Prepared for the
Conference of Presidents of Major American Jewish Organizations

by the Jerusalem Center for Public Affairs
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June 24, 2013

In-Depth Issues:

"Iran Needs 18 Months to Produce the Bomb" - Elhanan Miller (Times of Israel)
    Sima Shine, who heads the Iran desk at Israel's Ministry of Strategic Affairs, told the Times of Israel that it would take Iran "a few months" to produce enough fissile material for a single nuclear bomb and around a year and a half to produce the bomb itself.
    As former head of the Mossad's research department and deputy director of Israel's National Security Council, she spent years monitoring Iran's nuclear efforts.
    Shine said the exact timetable is of little consequence to Israel. "If they decide they're going for nuclear weapons, they are very close. Even a year or a year and a half is not a long time."
    Iran is adding centrifuges for uranium enrichment and is working on a parallel plutonium-based nuclear track through its reactor in Arak, Shine said.
    “They are slowly but surely establishing a wide and diverse [nuclear] program, without actually crossing the red line."

Abbas Accepts PA Prime Minister Hamdallah's Resignation - Khaled Abu Toameh (Jerusalem Post)
    PA President Mahmoud Abbas accepted Prime Minister Rami Hamdallah's resignation on Sunday, less than three weeks after he succeeded former Prime Minister Salam Fayyad.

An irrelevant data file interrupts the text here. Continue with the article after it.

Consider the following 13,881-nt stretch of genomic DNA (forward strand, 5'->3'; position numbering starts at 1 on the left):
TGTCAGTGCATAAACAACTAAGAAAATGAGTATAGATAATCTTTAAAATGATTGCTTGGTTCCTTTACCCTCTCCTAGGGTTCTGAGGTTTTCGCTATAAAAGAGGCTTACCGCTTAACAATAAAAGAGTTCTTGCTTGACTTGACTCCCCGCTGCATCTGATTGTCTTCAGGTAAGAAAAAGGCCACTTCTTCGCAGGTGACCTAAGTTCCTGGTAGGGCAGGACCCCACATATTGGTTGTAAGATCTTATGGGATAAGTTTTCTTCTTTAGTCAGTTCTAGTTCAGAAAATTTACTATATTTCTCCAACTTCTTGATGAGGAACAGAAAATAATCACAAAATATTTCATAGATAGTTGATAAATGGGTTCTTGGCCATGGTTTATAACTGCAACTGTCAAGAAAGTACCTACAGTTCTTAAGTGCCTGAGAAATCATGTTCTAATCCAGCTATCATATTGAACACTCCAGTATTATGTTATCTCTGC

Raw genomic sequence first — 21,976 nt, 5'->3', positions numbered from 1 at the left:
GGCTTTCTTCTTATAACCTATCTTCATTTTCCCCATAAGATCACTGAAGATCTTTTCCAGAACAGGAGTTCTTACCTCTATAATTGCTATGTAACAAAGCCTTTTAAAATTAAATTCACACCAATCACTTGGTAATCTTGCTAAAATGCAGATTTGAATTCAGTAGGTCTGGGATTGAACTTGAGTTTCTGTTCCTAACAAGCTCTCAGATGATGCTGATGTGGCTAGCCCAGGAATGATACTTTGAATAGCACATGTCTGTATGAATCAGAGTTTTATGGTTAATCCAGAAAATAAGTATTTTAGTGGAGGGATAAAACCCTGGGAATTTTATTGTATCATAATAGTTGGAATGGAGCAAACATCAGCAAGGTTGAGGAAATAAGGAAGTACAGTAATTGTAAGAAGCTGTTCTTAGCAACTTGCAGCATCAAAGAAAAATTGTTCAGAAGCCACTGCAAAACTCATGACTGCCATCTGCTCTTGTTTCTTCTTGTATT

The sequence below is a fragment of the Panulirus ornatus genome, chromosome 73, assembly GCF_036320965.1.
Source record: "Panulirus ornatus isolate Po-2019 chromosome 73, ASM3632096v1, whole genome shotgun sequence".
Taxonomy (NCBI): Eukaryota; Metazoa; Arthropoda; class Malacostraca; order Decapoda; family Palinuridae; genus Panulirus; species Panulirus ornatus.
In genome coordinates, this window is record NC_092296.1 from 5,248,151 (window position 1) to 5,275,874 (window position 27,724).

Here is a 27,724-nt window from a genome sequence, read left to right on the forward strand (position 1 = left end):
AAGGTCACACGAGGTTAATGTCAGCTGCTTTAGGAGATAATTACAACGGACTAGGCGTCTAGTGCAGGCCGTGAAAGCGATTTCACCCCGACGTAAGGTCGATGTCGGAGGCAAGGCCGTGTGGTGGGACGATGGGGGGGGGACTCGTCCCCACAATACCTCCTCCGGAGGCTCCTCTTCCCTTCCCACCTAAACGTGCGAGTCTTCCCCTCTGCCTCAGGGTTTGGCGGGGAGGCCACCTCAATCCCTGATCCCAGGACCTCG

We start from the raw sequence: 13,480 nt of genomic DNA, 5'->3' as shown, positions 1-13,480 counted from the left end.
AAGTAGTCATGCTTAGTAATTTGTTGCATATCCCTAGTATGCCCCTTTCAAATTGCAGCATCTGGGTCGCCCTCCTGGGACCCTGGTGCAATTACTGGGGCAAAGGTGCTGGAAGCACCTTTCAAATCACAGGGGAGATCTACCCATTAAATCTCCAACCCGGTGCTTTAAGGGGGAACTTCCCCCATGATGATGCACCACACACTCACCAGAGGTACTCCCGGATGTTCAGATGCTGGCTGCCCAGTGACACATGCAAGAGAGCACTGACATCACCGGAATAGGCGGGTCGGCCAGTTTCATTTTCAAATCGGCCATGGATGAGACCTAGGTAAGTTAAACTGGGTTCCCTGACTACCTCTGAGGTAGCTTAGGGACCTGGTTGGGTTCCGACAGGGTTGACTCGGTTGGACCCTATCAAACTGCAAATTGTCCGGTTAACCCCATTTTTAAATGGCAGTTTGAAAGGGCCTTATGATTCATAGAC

Egyptian Army "Ready to Intervene to Stop Conflict" (BBC News)
    A week ahead of planned mass protests by opponents of Islamist President Mohammed Morsi, Egyptian army chief Gen. Abdel-Fattah al-Sisi, who is also the country's defense minister, warned Sunday that the army would "not remain silent as the country slides into uncontrollable conflict."
    See also Egypt to Exhaust Fuel Reserves by Month's End (Al-Ahram-Egypt)
    Egypt has enough diesel fuel to last eight days, butane enough for ten days and petrol enough for 14 days, the Turkish news agency Anadulo reported on Thursday, citing Petroleum Minister Sherif Haddara.

Russia Stations Advanced Intelligence Vessel off Syria - Ronen Solomon (Israel Defense)
    The Russian Navy vessel CCB-201 - one of the Russian Navy's largest intelligence vessels - left the Black Sea and crossed the straits of Turkey on June 10 on its way to an area off the coasts of Syria and Cyprus.
    The vessel contains a signals collection and decryption unit capable of listening to military transmissions in the region.
    Its purpose appears to be for gathering intelligence on NATO and U.S. force activities, as well as Israel's readiness.

German Mosque Groups Raising Funds for Hizbullah - Benjamin Weinthal (Jerusalem Post)